2022 investment management regulatory outlook has been saved
2022 investment management regulatory outlook
Meet impending deadlines while keeping an eye toward new developments
Foundational, evolving, and emerging topics are all compliance priorities for the investment management industry
Investment management regulations and compliance
In the investment management space, there are tried and true regulatory topics—like valuation and adviser marketing—that we consider to be foundational. In addition, there are critical topics that are getting a fresh look from the regulators; we consider these to be evolving topics since changes are likely to existing regulation or its interpretation in 2022. Emerging focus areas are those where the regulatory perimeter is pressing up against previously unregulated activity. Regardless of their classification as foundational, evolving, or emerging, the topics presented in the report represent issues that investment management leaders should prepare for.
Among the topics presented in our 2022 investment management regulatory outlook are:
- Derivatives – Funds are racing toward an August 19, 2022, compliance deadline for Rule 18f-4, which requires funds to implement a derivatives risk management program. Unless considered Limited Derivative Users and not required to comply, activities include selecting a Derivatives Risk Manager (DRM) and drafting a Derivatives Risk Management Plan (DRMP).
- Fair valuation - Beginning on September 8, 2022, funds will be required to comply with Rule 2a-5, designed to provide fund boards of directors and registered investment advisers with a consistent, modern approach to making fair value determinations (risks, testing, and evaluation and oversight) across all mutual fund groups, including BDCs.
- Modernization of investment advisor marketing - Advisers must align advertising and marketing practices to meet Rule 206(4)-1, which impacts communication and substantiation of facts, benefits, risks and limitations, performance results, testimonials, ratings, endorsements, etc.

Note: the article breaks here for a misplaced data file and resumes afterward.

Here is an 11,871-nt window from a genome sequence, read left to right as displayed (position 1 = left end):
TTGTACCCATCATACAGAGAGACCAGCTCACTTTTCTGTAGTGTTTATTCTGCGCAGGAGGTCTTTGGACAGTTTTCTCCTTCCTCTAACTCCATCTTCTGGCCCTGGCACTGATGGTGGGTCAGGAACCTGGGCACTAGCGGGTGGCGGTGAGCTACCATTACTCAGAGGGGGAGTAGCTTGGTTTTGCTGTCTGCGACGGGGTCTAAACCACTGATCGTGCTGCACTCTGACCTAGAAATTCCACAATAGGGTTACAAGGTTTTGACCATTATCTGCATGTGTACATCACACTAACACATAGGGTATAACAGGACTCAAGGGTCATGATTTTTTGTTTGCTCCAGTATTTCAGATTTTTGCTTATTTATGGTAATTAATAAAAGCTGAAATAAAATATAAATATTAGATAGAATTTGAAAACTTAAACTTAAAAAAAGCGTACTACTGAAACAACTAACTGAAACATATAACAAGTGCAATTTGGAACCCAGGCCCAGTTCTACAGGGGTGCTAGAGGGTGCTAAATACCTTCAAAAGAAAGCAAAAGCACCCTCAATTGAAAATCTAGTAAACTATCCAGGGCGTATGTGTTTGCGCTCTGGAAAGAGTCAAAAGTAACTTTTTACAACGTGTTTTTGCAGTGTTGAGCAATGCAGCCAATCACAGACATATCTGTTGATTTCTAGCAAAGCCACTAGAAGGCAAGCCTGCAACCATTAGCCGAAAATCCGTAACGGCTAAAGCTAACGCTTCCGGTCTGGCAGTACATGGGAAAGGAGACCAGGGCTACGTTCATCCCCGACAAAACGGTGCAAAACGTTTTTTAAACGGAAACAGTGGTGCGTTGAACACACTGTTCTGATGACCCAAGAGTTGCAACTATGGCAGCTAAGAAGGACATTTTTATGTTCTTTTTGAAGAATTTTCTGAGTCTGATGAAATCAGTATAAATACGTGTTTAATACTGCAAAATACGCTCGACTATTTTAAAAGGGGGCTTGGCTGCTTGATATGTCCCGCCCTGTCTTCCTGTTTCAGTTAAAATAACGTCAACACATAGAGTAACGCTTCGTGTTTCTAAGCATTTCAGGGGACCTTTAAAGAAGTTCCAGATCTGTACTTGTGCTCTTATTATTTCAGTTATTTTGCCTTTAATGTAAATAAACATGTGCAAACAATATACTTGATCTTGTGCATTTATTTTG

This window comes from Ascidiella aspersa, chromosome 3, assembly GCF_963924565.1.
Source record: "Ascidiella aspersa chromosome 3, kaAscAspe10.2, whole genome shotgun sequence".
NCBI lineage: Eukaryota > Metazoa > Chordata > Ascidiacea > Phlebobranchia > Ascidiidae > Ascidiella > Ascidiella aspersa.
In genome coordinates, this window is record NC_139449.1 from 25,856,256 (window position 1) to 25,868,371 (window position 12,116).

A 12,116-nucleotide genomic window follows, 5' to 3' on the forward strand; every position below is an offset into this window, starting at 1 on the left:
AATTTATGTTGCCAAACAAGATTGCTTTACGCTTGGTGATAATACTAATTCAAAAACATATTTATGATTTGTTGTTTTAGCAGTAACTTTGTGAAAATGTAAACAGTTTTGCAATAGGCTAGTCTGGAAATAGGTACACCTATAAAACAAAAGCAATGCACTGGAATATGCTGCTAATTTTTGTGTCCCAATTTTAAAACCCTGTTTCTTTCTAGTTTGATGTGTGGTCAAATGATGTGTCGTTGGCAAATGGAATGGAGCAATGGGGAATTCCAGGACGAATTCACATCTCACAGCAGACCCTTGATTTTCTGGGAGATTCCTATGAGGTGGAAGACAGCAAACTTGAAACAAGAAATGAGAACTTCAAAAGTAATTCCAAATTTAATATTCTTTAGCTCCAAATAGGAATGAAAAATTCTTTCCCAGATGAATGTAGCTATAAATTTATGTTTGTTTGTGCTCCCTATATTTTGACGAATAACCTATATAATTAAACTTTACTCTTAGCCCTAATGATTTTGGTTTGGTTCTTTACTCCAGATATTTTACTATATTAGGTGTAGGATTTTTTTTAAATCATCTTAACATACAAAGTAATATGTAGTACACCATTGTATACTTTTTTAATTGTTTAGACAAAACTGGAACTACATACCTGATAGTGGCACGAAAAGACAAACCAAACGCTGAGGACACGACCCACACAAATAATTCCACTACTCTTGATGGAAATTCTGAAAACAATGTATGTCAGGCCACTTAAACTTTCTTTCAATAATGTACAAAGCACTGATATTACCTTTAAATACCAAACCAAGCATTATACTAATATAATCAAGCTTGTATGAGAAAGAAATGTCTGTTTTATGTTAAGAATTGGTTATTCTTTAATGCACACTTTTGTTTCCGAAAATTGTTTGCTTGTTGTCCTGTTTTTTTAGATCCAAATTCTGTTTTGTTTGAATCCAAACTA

- Cyber, fraud, and financial crime – As digital transformation has accelerated, so has the risk of cyber attacks. Regulatory bodies expect investment management firms to be diligent in areas including authentication and risk management as described in Reg S-P and Reg S-ID subpart C, the FFIEC's "Authentication and Access to Financial Institution Services and Systems", and other reports.
- Changes to money market fund pricing – Firms should be prepared for the SEC to adopt its amendments to the money market fund rules as proposed.
- Digital assets - We expect federal regulators to use the full extent of their authority to regulate the crypto space in 2022. We anticipate that the SEC will further clarify its interpretation of when a stablecoin is considered a security – potentially through continued enforcement actions.
- ESG Investing - While there were relatively few rules proposed or finalized in 2021 specific to climate or Environmental, Social, and Governance (ESG), indications are these areas will remain on regulatory agencies’ (SEC and DOL) agendas and new rules may be introduced in the coming year.
- DEI and financial inclusion – Diversity, equity, and inclusion (DEI) efforts appear to be regaining momentum, including disclosure requirements and “comply or disclose” efforts as well as the Asset Management Advisory Committee (AMAC)’s recommendations relating broad investor and market interest in diversity disclosure by asset management firms.
2022 investment management regulatory and compliance insights
Select from the latest Center for Regulatory Strategy releases below to learn more about investment management regulations and investment management compliance trends we are monitoring.
After more than two years of pandemic impacts, the world is a different place. It seems as soon as some sense of stability sets in, a new and unforeseen risk emerges. Social and environmental movements have transformed the expectations of corporate responsibility. And digital technologies are rapidly evolving – many of which will be transformative to centuries-old financial systems. In this reality, regulators and the financial services institutions they supervise are racing to keep pace.
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